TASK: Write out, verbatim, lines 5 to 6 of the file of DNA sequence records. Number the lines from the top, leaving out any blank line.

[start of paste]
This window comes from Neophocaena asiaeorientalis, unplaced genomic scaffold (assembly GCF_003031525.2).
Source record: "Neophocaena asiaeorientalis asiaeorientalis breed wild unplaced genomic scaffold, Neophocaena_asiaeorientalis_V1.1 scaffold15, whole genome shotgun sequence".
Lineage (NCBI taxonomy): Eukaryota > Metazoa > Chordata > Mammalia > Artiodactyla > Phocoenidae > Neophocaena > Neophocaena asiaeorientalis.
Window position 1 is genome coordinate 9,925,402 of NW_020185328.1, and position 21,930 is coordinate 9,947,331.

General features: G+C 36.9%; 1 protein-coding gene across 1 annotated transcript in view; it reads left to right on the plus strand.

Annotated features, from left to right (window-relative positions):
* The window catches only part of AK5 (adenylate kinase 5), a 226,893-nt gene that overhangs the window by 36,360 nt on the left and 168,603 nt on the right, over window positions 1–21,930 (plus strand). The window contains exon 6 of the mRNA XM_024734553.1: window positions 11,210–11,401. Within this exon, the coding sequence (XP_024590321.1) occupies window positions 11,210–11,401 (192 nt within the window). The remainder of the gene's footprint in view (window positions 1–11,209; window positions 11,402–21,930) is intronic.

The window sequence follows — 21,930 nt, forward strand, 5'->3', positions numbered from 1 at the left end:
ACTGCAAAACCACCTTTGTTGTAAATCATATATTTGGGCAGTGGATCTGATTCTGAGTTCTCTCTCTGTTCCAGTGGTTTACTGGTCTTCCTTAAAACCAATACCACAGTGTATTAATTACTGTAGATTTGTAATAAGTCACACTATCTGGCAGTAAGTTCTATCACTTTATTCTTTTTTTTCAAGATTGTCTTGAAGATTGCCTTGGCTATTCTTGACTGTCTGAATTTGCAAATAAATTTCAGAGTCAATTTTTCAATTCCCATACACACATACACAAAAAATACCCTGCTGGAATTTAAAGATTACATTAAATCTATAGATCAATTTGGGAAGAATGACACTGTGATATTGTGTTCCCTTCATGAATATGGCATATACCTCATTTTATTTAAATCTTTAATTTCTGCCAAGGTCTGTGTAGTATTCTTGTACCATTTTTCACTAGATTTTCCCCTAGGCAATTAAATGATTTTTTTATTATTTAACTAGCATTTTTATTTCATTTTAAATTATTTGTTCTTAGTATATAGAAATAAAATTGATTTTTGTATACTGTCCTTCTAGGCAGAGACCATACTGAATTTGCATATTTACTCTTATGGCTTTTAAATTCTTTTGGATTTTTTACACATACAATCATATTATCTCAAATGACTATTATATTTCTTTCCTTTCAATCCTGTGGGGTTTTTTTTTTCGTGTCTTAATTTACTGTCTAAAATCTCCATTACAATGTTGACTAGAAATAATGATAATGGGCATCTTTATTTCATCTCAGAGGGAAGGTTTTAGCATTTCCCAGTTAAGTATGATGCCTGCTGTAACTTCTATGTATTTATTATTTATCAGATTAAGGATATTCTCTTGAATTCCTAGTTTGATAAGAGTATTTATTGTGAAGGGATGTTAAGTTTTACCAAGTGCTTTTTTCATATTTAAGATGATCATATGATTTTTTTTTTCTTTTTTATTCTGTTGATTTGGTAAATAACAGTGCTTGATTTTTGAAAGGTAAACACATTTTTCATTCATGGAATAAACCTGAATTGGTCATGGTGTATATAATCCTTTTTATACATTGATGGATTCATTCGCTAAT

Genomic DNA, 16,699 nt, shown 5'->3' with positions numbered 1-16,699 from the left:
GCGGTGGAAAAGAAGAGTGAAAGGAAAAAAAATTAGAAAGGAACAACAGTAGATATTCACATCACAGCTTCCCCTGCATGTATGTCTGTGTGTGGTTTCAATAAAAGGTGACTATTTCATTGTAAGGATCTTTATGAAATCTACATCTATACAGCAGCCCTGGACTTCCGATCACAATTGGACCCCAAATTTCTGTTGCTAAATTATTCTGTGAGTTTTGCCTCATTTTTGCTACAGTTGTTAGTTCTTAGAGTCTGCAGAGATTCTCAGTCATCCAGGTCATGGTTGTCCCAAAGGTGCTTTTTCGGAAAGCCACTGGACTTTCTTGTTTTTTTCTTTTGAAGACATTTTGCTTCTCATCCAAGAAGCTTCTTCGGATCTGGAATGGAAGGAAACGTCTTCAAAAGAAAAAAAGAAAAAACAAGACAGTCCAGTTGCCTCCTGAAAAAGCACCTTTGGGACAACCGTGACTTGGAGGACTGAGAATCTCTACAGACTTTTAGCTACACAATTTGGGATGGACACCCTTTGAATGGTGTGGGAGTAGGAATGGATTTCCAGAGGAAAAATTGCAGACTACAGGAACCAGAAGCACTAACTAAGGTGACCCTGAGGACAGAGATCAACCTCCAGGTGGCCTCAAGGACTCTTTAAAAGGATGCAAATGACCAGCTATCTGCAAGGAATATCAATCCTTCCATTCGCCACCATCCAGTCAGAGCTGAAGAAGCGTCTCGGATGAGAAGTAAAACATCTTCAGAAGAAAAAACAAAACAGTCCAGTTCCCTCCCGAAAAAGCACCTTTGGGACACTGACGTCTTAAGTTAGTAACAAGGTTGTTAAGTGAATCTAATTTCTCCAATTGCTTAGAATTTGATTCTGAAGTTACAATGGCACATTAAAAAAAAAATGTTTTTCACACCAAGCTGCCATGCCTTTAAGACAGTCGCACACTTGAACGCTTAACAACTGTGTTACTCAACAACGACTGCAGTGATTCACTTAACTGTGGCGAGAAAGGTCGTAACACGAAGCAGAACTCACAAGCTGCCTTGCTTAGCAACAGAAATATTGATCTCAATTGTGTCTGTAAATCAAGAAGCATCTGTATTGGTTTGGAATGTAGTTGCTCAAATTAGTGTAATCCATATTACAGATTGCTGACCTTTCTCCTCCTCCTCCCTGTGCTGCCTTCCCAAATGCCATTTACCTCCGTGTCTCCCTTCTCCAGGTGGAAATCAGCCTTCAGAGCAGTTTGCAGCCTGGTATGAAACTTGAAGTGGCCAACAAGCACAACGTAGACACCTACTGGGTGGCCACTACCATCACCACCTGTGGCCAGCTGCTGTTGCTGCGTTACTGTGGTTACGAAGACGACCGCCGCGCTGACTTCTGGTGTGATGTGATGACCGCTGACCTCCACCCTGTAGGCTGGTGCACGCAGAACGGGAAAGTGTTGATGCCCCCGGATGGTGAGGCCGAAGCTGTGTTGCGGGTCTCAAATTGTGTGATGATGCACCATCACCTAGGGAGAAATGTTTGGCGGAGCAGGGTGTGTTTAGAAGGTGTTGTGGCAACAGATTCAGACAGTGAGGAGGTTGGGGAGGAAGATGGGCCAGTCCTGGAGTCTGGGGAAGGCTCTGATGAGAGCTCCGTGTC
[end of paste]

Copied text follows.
General features: G+C 36.9%; 1 protein-coding gene across 1 annotated transcript in view; it reads left to right on the plus strand.

Annotated features, from left to right (window-relative positions):